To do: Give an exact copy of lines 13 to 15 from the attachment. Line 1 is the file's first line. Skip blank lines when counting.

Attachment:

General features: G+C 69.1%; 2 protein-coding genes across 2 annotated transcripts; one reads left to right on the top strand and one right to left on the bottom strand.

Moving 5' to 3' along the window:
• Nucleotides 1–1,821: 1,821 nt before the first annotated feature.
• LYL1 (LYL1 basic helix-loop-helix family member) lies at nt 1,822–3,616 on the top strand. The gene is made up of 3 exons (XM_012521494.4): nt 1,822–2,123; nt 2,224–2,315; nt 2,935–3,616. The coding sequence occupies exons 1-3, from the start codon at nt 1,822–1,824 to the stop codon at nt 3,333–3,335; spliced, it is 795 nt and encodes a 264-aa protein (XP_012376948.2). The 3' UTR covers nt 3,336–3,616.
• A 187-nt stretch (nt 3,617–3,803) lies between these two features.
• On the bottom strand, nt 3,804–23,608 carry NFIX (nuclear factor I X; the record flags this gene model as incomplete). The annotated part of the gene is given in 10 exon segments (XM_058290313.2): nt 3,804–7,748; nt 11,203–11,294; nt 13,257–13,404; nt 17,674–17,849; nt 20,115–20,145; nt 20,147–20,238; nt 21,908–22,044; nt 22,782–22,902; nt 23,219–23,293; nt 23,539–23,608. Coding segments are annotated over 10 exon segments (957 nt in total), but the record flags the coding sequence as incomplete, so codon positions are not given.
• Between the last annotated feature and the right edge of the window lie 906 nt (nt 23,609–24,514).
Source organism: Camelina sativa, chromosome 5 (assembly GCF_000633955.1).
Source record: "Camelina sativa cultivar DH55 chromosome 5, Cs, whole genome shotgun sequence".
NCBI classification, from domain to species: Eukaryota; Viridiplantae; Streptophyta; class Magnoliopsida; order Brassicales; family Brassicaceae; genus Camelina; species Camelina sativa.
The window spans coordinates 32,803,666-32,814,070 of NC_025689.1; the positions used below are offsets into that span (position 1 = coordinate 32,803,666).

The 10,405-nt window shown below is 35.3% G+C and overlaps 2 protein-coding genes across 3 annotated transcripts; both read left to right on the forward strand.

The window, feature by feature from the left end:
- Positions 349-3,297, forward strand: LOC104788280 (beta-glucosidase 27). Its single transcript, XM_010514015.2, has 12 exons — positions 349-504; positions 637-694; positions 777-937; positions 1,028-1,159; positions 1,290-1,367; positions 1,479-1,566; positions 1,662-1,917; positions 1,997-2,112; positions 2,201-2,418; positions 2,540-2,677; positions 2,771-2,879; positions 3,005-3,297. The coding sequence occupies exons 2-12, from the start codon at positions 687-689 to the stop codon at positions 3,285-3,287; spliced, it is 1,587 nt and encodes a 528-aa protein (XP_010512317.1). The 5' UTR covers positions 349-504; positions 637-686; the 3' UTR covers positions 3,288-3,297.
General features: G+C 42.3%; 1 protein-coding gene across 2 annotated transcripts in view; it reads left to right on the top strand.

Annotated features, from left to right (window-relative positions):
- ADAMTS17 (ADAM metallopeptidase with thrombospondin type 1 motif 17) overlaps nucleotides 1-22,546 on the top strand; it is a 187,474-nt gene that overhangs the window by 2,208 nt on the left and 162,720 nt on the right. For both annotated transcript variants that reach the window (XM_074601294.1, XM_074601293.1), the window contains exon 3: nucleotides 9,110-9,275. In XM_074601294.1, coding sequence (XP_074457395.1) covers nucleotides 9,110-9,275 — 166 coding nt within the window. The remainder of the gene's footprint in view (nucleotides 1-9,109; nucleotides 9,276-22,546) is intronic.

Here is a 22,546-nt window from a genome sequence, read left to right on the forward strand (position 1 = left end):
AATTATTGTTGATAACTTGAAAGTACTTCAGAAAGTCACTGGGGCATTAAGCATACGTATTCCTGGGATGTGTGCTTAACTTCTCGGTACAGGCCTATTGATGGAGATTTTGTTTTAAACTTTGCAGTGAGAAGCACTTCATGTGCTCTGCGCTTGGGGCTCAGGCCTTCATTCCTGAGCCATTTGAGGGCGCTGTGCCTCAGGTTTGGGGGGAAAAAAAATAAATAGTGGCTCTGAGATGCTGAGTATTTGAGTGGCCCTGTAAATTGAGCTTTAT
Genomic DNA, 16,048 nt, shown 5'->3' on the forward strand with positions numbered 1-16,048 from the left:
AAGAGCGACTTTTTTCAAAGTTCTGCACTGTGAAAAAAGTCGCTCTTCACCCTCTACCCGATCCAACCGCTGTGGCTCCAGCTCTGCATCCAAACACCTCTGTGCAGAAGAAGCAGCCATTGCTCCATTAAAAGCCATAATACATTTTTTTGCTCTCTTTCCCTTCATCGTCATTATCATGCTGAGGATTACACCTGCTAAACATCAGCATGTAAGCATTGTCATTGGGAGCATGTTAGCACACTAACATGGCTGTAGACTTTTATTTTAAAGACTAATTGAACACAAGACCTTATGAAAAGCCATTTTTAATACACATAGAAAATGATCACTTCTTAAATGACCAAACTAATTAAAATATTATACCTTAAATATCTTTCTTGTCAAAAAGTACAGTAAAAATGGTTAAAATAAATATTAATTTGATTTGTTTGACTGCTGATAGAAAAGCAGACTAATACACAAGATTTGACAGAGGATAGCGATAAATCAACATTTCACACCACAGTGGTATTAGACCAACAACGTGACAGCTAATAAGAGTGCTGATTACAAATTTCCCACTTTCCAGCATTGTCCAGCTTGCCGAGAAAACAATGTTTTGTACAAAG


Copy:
The window, feature by feature from the left end:
- Positions 349-3,297, forward strand: LOC104788280 (beta-glucosidase 27). Its single transcript, XM_010514015.2, has 12 exons — positions 349-504; positions 637-694; positions 777-937; positions 1,028-1,159; positions 1,290-1,367; positions 1,479-1,566; positions 1,662-1,917; positions 1,997-2,112; positions 2,201-2,418; positions 2,540-2,677; positions 2,771-2,879; positions 3,005-3,297. The coding sequence occupies exons 2-12, from the start codon at positions 687-689 to the stop codon at positions 3,285-3,287; spliced, it is 1,587 nt and encodes a 528-aa protein (XP_010512317.1). The 5' UTR covers positions 349-504; positions 637-686; the 3' UTR covers positions 3,288-3,297.
General features: G+C 42.3%; 1 protein-coding gene across 2 annotated transcripts in view; it reads left to right on the top strand.